Diego Garcia and the PC Crowd

On 10 November 2004, Diego Garcia, Paradise Cleansed, a summary of Stealing a Nation, the John Pilger documentary which investigated the expulsion of the Diego Garcia islanders by Harold Wilson's government was published in The Guardian.

This is it:

"There are times when one tragedy, one crime tells us how a whole system works behind its democratic facade and helps us to understand how much of the world is run for the benefit of the powerful and how governments lie.

To understand the catastrophe of Iraq, and all the other Iraqs along imperial history's trail of blood and tears, one need look no further than Diego Garcia. The story of Diego Garcia is shocking, almost incredible. A British colony lying midway between Africa and Asia in the Indian Ocean, the island is one of 64 unique coral islands that form the Chagos Archipelago...

In the 1970s, the Ministry of Defence in London produced this epic lie:

'There is nothing in our files about a population and an evacuation.'

Diego Garcia was first settled in the late 18th century. At least 2,000 people lived there: a gentle Creole nation with thriving villages, a school, a hospital, a church, a prison, a railway, docks, a copra plantation. Watching a film shot by missionaries in the 1960s, I can understand why every Chagos islander I have met calls it paradise...

All this began to end when an American rear-admiral stepped ashore in 1961 and Diego Garcia was marked as the site of what is today one of the biggest American bases in the world. There are now more than 2,000 troops, anchorage for 30 warships, a nuclear dump, a satellite spy station, shopping malls, bars and a golf course. 'Camp Justice' the Americans call it.

During the 1960s, in high secrecy, the Labour government of Harold Wilson conspired with two American administrations to 'sweep' and 'sanitize' the islands: the words used in American documents. Files found in the National Archives in Washington and the Public Record Office in London provide an astonishing narrative of official lying all too familiar to those who have chronicled the lies over Iraq.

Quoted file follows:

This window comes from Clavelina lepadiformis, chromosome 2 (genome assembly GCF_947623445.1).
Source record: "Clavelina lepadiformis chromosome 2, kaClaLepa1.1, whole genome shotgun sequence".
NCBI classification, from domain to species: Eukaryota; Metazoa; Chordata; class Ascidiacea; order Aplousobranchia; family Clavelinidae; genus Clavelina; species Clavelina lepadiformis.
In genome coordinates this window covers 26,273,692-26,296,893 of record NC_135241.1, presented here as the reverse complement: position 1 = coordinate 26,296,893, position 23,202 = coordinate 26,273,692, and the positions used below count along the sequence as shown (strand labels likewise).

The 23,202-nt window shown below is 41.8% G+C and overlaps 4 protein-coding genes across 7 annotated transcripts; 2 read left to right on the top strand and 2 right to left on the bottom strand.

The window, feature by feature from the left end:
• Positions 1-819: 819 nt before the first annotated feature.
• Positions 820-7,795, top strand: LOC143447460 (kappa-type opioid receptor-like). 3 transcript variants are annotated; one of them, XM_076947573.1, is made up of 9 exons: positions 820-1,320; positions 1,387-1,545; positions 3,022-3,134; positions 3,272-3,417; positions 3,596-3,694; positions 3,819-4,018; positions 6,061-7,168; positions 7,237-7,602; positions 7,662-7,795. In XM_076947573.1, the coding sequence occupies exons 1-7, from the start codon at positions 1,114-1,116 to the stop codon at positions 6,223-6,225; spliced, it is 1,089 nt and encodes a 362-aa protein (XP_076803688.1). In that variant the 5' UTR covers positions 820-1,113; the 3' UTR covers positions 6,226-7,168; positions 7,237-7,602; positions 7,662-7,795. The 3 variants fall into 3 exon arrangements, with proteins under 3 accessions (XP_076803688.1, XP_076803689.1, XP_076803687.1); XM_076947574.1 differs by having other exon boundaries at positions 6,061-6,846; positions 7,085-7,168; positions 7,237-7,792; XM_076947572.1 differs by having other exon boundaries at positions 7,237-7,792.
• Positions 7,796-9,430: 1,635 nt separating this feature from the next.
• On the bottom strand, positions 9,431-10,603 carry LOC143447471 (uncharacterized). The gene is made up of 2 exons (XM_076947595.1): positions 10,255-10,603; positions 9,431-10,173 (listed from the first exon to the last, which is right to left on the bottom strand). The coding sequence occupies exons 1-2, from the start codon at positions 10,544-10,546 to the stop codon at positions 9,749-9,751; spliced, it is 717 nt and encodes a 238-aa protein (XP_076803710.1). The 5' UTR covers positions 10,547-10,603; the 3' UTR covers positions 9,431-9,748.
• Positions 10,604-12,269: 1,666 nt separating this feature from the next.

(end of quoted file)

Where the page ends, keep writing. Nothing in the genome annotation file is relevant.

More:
To get rid of the population, the Foreign Office invented the fiction that the islanders were merely transient contract workers who could be 'returned' to Mauritius, 1,000 miles away. In fact, many islanders traced their ancestry back five generations, as their cemeteries bore witness. The aim, wrote a Foreign Office official in January 1966, 'is to convert all the existing residents ... into short-term, temporary residents.'

What the files also reveal is an imperious attitude of brutality. In August 1966, Sir Paul Gore-Booth, permanent under-secretary at the Foreign Office, wrote:

'We must surely be very tough about this. The object of the exercise was to get some rocks that will remain ours. There will be no indigenous population except seagulls.'

At the end of this is a handwritten note by DH Greenhill, later Baron Greenhill: 'Along with the Birds go some Tarzans or Men Fridays'...

Under the heading, 'Maintaining the fiction', another official urges his colleagues to reclassify the islanders as 'a floating population' and to 'make up the rules as we go along'.

There is not a word of concern for their victims. Only one official appeared to worry about being caught, writing that it was 'fairly unsatisfactory' that 'we propose to certify the people, more or less fraudulently, as belonging somewhere else'.

The documents leave no doubt that the cover-up was approved by the Prime Minister and at least three cabinet ministers.

At first, the islanders were tricked and intimidated into leaving; those who had gone to Mauritius for urgent medical treatment were prevented from returning.

As the Americans began to arrive and build the base, Sir Bruce Greatbatch, the governor of the Seychelles, who had been put in charge of the 'sanitizing', ordered all the pet dogs on Diego Garcia to be killed. Almost 1,000 pets were rounded up and gassed, using the exhaust fumes from American military vehicles...

The remaining population were loaded on to ships, allowed to take only one suitcase. They left behind their homes and furniture, and their lives...